I am okay with advice. Perhaps it should reflect the reality with which open source data management tools present to an enterprise user seeking guidance. Enterprise search vendors got themselves into a world of hurt with this type of casual advice. Where are those vendors now?

Stephen E Arnold, November 12, 2015

Amazon Punches Business Intelligence

November 11, 2015

Amazon already gave technology a punch when it launched AWS, but now it is releasing a business intelligence application that will change the face of business operations or so Amazon hopes.  ZDNet describes Amazon’s newest endeavor in “AWS QuickSight Will Disrupt Business Intelligence, Analytics Markets.”  The market is already saturated with business intelligence technology vendors, but Amazon’s new AWS QuickSight will cause another market upheaval.

“This month is no exception: Amazon crashed the party by announcing QuickSight, a new BI and analytics data management platform. BI pros will need to pay close attention, because this new platform is inexpensive, highly scalable, and has the potential to disrupt the BI vendor landscape. QuickSight is based on AWS’ cloud infrastructure, so it shares AWS characteristics like elasticity, abstracted complexity, and a pay-per-use consumption model.”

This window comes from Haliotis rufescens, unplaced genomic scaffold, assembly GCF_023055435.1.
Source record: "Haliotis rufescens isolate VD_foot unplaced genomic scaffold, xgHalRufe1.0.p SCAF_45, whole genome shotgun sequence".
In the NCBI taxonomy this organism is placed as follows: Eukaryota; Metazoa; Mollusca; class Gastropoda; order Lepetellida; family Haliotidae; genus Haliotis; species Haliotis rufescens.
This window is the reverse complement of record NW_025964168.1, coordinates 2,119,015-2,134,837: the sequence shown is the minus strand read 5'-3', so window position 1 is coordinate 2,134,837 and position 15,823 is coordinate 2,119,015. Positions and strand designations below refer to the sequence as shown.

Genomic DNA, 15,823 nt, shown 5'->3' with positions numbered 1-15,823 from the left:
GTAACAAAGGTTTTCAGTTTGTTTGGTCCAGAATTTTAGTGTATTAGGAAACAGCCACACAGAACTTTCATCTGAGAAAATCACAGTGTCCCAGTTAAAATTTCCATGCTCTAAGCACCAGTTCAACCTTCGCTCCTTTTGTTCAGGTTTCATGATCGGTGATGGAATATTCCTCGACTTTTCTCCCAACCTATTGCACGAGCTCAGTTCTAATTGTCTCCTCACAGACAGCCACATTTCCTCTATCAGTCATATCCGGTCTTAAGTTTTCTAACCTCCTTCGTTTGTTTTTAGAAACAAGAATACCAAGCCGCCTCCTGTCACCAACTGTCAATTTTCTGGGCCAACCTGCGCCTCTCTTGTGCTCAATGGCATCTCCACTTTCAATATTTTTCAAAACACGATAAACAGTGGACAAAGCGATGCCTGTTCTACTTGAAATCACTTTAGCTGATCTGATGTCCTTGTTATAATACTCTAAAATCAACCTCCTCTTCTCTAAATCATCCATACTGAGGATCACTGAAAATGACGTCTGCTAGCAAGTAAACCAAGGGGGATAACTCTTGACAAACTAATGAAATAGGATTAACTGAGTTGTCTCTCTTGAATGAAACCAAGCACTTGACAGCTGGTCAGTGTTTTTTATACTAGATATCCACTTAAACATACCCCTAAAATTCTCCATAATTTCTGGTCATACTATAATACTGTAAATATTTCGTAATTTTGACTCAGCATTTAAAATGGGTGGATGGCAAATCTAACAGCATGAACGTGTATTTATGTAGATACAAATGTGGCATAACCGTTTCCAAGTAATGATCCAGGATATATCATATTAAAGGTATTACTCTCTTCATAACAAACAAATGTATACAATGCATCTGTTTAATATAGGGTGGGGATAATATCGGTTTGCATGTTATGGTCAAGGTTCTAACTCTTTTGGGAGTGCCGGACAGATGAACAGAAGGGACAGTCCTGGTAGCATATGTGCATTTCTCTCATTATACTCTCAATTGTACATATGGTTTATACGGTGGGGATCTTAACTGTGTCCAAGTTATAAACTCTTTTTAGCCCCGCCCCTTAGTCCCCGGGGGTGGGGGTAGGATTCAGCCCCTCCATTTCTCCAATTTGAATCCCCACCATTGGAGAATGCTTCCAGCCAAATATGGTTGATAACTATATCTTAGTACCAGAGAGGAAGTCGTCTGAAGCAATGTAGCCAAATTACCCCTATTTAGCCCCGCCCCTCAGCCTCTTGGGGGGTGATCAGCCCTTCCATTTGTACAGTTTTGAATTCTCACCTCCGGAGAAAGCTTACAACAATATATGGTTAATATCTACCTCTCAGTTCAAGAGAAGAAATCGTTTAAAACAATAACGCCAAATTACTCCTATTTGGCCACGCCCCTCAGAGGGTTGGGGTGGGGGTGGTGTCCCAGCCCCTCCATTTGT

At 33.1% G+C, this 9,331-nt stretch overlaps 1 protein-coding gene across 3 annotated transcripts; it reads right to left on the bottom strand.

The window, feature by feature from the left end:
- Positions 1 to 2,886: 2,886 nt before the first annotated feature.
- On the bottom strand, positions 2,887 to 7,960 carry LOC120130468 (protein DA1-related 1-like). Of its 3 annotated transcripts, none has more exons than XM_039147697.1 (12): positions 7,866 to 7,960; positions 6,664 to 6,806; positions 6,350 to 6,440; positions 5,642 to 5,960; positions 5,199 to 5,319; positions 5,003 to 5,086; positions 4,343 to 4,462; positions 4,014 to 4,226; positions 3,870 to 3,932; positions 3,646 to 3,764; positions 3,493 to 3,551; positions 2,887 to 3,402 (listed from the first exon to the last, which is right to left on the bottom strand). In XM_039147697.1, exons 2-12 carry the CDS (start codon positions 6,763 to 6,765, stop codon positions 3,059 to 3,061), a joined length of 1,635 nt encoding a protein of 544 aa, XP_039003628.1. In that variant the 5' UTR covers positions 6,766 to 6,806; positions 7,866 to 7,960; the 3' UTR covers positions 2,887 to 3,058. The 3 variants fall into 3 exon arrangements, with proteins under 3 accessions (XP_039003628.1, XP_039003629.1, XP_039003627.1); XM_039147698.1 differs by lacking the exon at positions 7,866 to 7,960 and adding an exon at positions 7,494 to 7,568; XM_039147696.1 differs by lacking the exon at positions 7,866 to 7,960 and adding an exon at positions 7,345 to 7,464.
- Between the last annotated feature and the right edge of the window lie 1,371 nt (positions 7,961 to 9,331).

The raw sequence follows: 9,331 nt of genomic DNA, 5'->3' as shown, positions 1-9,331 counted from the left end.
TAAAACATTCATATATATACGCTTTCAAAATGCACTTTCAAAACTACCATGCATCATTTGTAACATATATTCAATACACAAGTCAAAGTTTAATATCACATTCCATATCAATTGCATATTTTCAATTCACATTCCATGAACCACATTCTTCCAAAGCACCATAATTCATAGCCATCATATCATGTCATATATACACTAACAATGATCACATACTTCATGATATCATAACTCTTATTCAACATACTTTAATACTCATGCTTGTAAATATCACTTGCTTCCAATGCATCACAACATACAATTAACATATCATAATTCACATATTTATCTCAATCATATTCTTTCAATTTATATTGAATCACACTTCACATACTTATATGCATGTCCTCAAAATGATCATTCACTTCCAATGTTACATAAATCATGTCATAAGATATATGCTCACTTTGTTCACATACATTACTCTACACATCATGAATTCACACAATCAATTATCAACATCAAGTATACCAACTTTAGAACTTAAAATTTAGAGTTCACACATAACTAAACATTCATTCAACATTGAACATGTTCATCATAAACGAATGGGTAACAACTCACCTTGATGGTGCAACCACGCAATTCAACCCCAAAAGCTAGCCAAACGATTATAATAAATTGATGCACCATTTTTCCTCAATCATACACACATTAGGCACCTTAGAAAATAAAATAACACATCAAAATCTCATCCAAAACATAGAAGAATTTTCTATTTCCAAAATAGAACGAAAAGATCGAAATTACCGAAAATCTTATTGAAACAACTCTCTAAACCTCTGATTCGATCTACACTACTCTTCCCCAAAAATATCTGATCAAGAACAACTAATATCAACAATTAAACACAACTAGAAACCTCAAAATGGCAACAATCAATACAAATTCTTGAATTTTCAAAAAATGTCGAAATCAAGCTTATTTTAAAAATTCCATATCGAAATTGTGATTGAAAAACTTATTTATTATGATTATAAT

Another monkey wrench for business intelligence vendors is that AWS QuickSight’s prices are not only reasonable, but are borderline scandalous: standard for $9/month per user or enterprise edition for $18/month per user.

Keep in mind, however, that AWS QuickSight is the newest shiny object on the business intelligence market, so it will have out-of-the-box problems, long-term ramifications are unknown, and reliance on database models and schemas.  Do not forget that most business intelligence solutions do not resolve all issues, including ease of use and comprehensiveness.  It might be better to wait until all the bugs are worked out of the system, unless you do not mind being a guinea pig.